From RealClearPolitics:

For Ditto-heads everywhere, last night was a tough one to swallow. Rush Limbaugh, along with a cohort of other influential conservative radio hosts, make no secret of their disdain for John McCain. But with a McCain nomination looking ever more likely, will the Ditto-heads try to find common ground?

So prevalent was the connection between Rush and McCain today that it is actually difficult to find news coverage of last night's primary battle that doesn't mention the talk titan.

But what about the big question, why McCain actually won and talk radio's real role? In viewing last night's cable news programming, there was surprisingly little perspective placed on the results.

Keep in mind that Rush has endorsed no one and while he's made his opposition to McCain's candidacy clear, he's never outright urged listeners not to vote for the Arizona senator.

In addition, South Florida is now home to many liberal Republicans who are refugees from New York and New England. There's no doubt that had a major influence on the vote, as did overwhelming Cuban- American support for McCain. Romney clearly failed to communicate his message to this extremely important voting bloc.

In addition, Romney's campaign structure was found lacking in Central Florida, where his victories should have been strongest. And McCain's ties to Pensacola undercut the former Bay State governor in the Panhandle, an area that should have been his for the taking. Hopefully Mitt will learn from these strategic mistakes.

Consider also that four major Republicans were duking it out, which split the vote in ways that still aren't completely understood. With Rudy now out of the race, it isn't a certainty that those votes will go to McCain on Super Tuesday.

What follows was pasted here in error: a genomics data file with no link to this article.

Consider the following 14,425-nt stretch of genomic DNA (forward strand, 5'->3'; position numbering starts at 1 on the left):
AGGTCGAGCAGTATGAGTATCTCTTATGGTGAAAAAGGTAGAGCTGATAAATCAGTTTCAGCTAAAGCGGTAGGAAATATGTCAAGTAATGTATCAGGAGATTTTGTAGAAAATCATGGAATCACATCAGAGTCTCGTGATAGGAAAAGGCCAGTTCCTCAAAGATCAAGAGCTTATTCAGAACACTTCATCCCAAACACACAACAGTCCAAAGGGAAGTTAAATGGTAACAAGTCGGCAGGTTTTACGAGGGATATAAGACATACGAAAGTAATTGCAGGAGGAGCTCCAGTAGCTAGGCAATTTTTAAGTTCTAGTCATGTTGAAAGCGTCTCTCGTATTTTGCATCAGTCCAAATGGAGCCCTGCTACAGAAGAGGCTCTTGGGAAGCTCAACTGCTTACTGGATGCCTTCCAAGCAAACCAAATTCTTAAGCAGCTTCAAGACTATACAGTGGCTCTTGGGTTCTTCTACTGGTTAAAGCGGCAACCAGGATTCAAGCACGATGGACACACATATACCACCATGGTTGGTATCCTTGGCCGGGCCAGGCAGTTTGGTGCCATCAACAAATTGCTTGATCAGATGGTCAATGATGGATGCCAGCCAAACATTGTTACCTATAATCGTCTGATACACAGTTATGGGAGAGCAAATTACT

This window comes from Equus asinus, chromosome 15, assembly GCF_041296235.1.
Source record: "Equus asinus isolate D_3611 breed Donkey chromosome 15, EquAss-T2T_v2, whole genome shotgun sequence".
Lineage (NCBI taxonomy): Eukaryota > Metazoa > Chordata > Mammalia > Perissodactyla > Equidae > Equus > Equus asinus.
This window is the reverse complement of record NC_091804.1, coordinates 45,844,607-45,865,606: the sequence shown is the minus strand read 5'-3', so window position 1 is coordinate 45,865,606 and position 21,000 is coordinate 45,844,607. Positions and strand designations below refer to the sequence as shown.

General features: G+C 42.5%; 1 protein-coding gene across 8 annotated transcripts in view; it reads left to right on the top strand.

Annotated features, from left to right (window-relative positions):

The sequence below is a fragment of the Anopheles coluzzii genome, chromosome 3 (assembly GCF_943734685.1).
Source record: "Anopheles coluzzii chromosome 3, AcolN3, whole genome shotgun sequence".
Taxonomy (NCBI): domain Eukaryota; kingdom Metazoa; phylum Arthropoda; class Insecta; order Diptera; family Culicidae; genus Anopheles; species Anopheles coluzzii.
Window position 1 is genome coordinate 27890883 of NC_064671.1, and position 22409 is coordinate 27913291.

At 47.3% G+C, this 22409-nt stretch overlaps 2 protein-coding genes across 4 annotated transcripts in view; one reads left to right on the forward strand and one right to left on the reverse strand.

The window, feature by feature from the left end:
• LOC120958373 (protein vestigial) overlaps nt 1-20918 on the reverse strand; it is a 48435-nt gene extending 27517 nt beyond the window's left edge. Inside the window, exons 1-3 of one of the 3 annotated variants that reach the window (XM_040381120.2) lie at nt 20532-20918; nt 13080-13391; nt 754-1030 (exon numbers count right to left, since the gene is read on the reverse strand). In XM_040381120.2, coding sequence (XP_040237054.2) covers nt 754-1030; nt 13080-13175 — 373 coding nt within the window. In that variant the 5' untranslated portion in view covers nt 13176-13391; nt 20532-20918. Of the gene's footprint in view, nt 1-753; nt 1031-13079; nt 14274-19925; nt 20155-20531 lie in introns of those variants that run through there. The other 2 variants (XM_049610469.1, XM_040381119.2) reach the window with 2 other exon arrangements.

Despite what the pundits might have you believe, the real contest is a week away, where a number of states will have their own opportunities to weigh in on a contest that still lacks a clear front- runner.

Talk radio's influence remains as strong as ever, as evidenced by increasing ratings for its biggest guns. By setting unrealistic expectations, the medium has been set up for failure by its longtime media foes, who have cleverly taken advantage of an uncertain time in politics.

UPDATE: there's a gloomy AP story on Romney's prospects here, but one major point has been missed: will frightened conservatives turn out in droves next week to make sure McCain isn't the GOP nominee?

UPDATE: Instead of sulking, Rush turns the whole thing into a parody opportunity


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  • This is the time of the political season were I can’t stand to listen to talk radio. They do believe they can put anyone in office. Unlike what the left says the right makes up their own mind when it comes to a candidate.

    Rush does not openly support Romney he just tries to tear down any competition to Romney. I heard another host, Beck; say that if Huckabee dropped out his supporters would support Romney. I think he is absolutely wrong; they will go to McCain because of the abortion issue. They would vote for Romney if he got the republican nomination but that will not happen even with every host pushing Romney.

    Rush needs to stick to what he does best promote conservative ideas not push his favorite candidate.

    By Blogger pf1, at 31 January, 2008 02:13